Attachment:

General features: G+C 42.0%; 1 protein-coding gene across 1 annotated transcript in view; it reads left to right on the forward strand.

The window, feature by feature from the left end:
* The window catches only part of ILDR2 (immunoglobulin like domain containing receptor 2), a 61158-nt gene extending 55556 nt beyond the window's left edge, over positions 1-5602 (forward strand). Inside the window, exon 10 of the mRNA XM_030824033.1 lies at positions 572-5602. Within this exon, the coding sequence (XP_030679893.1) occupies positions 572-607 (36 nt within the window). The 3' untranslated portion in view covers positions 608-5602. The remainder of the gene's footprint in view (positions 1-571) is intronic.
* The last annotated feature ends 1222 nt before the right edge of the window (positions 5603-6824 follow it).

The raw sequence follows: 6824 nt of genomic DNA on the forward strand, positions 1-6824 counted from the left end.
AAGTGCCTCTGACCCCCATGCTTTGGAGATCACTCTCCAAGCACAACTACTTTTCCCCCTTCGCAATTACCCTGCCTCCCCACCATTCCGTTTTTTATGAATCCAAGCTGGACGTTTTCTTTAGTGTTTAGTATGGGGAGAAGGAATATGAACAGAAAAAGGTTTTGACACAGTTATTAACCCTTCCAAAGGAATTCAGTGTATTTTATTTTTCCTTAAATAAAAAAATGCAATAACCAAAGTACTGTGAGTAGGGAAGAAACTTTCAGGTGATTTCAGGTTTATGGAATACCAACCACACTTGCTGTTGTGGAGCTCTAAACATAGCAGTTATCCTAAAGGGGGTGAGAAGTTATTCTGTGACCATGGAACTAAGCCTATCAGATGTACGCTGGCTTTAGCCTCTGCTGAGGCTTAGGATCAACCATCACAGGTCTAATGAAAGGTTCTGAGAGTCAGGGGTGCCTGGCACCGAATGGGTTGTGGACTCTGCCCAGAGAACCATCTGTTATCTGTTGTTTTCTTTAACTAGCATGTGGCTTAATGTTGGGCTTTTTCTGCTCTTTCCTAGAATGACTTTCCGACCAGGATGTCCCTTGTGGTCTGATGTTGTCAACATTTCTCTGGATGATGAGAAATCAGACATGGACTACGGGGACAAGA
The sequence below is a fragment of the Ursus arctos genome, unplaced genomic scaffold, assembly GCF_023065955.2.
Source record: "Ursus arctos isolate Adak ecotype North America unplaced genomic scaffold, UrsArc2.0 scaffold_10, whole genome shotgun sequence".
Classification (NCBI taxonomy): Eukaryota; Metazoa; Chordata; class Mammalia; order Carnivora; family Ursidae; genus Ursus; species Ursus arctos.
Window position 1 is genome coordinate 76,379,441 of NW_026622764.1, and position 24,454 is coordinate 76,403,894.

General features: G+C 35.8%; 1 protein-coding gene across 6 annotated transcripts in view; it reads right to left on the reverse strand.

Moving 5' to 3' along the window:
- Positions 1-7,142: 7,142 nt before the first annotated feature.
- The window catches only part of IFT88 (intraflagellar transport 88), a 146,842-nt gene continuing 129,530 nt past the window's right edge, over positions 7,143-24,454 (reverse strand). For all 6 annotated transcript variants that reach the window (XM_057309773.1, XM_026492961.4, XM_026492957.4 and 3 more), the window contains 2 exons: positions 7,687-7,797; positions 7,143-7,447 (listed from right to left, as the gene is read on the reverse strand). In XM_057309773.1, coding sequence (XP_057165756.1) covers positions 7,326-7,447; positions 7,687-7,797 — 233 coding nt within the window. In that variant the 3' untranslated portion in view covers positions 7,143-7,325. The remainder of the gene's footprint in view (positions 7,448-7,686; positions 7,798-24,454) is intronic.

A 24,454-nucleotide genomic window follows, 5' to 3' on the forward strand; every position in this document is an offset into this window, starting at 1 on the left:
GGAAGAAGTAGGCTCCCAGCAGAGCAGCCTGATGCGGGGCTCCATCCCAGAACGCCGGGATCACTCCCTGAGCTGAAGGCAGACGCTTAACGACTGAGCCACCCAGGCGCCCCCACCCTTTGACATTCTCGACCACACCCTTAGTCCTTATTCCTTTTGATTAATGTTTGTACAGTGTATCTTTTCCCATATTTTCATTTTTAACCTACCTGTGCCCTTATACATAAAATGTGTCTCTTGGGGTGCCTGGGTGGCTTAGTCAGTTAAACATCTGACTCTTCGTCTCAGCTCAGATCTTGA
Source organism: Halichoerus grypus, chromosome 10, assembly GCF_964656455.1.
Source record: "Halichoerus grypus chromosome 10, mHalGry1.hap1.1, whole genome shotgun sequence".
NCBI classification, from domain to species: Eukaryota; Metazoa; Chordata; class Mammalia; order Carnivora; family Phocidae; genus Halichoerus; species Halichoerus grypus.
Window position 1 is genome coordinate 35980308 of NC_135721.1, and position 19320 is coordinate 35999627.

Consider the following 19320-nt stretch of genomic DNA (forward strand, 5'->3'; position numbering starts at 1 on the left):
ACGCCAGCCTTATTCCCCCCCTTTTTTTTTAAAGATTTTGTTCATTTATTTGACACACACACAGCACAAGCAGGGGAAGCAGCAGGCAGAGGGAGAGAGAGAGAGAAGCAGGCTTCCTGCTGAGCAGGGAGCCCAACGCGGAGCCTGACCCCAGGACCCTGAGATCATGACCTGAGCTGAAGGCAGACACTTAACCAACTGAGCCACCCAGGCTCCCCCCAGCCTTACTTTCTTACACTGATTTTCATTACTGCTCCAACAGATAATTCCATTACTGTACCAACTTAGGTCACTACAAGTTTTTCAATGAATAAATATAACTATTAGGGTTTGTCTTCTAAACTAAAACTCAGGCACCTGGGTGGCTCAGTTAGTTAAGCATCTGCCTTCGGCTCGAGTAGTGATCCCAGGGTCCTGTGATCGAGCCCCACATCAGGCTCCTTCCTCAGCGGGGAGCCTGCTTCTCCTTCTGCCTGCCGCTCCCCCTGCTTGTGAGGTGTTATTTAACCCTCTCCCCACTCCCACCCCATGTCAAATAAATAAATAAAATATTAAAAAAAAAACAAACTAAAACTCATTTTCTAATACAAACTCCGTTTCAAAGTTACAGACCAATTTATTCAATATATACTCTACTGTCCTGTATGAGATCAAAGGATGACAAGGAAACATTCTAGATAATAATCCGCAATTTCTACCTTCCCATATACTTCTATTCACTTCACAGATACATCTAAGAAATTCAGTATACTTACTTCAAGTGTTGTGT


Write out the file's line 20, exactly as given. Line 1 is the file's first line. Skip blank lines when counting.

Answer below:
Window position 1 is genome coordinate 35980308 of NC_135721.1, and position 19320 is coordinate 35999627.